Rising costs knock Wimm-Bill-Dann margins

Related tags Pasteurization Milk

Russian dairy group Wimm-Bill-Dann has used price increases and
more premium products to reverse an early drop in profits last
year, but an array of rising costs look likely to continue
pressuring the firm in 2005 making higher margin products crucial,
reports Chris Mercer.

Wimm-Bill-Dann's sales (WBD) rose by 26 per cent to almost $1.2 billion in 2004 and were led by the firm's core dairy business, notably cheese, which still makes up around three quarters of those sales.

And a late surge at the end of last year, together with increasing sales of higher margin juices and dairy desserts, meant the company has managed to pull net profits up eight per cent to $23 million after suffering a 10 per cent drop in the first nine months.

WBD also benefited from more successfully translating rising costs into price increases for customers. The increase in average selling prices in dairy kept pace with the rising cost of raw milk at almost 17 per cent, whilst average selling prices in WBD's juice segment went up by almost 14 per cent.

Even so, costs continue to present the main challenge for WBD and these still managed to cut profit margin in the dairy business from 27 per cent to 25.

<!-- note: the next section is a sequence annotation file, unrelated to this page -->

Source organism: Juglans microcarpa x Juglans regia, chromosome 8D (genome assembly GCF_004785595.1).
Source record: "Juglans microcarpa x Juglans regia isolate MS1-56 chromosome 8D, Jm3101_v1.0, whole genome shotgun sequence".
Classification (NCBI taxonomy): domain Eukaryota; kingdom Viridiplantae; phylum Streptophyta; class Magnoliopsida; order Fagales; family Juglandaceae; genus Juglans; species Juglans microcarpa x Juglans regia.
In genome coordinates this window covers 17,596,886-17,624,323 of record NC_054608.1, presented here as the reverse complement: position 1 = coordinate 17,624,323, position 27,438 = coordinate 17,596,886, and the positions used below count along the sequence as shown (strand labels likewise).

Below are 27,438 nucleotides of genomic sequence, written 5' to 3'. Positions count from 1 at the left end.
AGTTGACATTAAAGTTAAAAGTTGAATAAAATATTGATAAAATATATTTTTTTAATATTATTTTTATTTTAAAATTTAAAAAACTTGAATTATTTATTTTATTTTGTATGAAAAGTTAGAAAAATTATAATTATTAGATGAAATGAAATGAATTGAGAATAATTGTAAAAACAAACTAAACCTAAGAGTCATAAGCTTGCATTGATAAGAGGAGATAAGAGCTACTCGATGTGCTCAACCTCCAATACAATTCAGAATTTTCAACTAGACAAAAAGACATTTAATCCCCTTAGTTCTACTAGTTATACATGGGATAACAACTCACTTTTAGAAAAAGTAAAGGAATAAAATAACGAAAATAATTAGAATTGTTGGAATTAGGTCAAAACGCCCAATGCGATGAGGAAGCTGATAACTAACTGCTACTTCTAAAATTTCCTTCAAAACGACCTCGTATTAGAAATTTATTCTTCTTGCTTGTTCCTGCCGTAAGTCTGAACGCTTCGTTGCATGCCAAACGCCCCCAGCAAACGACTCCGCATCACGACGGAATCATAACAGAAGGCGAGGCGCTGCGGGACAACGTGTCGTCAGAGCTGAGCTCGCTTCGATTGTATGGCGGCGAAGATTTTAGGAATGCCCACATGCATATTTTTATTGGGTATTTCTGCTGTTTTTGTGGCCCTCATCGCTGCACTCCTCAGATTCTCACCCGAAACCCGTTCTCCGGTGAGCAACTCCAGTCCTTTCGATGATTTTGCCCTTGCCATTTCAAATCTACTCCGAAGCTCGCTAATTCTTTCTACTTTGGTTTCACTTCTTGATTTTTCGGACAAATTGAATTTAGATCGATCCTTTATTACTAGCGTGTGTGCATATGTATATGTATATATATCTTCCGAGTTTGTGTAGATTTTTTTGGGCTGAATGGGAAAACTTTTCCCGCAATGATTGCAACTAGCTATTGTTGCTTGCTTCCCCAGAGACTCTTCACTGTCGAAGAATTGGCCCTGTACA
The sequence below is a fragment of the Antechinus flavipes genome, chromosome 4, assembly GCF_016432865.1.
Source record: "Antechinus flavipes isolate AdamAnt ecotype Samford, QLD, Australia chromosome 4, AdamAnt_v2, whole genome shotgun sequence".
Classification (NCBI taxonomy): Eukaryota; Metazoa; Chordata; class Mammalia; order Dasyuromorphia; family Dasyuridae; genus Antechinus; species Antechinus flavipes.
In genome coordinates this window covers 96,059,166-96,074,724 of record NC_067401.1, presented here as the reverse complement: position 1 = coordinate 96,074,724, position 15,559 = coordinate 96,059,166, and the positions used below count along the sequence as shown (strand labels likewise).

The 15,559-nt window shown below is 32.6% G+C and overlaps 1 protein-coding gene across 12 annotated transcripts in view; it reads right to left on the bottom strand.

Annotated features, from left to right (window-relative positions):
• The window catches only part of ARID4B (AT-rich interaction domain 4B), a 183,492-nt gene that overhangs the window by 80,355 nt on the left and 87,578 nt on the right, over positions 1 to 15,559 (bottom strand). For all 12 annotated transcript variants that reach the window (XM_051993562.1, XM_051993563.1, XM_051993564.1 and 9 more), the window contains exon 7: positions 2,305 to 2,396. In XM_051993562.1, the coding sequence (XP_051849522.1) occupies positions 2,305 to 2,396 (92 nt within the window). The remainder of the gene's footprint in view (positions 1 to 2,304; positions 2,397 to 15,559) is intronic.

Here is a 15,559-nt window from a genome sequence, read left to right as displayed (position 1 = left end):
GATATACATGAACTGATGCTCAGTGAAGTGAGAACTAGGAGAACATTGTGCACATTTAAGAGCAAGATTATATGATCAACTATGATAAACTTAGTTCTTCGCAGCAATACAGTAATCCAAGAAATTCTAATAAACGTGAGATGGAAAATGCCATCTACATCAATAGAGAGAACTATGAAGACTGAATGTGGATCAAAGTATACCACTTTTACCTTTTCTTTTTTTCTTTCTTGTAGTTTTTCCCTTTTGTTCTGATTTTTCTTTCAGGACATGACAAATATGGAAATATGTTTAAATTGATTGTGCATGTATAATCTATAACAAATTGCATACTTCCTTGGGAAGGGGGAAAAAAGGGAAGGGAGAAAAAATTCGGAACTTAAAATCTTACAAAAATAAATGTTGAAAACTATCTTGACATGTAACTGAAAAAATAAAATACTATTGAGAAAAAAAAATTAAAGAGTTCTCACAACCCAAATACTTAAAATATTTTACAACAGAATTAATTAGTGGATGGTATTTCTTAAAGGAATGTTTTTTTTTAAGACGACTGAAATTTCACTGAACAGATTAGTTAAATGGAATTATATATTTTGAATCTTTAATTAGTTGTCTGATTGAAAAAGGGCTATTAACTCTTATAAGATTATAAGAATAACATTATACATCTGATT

The group blamed raw milk prices as well as rising transport and personnel costs as the main problem; something other companies in the region could also be affected by.

Sergei Plastinin, WBD chief executive, said: "We remain focused on improving our profitability and tightening cost control. At the end of last year we laid the foundation for the beginning of our structural reform and abolished the Centre regional division in Dairy."

Plastinin said the merger of its juice and water businesses announced at the start of 2005 would also help to streamline operations and provide savings.

WBD's water business, which made up less than 0.5 per cent of sales in the first nine months of 2004, could no longer be tolerated as a separate enterprise even though it has more than doubled sales in the last year.

At the same time, the firm said it would launch a separate baby food business in recognition of the "ever-growing role of the baby food market"​. WBD's baby food sales have blossomed over the last 18 months, now making up 13 per cent of the group's total dairy sales.

Plastinin said the company also wanted to focus further on premium juices and desserts. "Yoghurts, dairy desserts and juice containing dairy drinks grew at a slower pace than we initially anticipated. However, we believe that the consumption of these higher margin products will intensify in 2005 and beyond,"​ he said.

WBD is also set to benefit from an upgrade to its milk processing plant, Kiev City Dairy Plant No.3, to meet rigid EU quality standards and extend product shelf-life; giving the firm a bigger platform from which to launch higher margin products.

The success of such products over the next few years was highlighted last autumn by Datamonitor​ analyst John Band as crucial to WBD's success. "WBD really ought to be starting to turn its investment into profits within that time, and it needs to start selling more premium products to offset the high milk prices,"​ he said.

Related topics Market Trends

Related news

Follow us


View more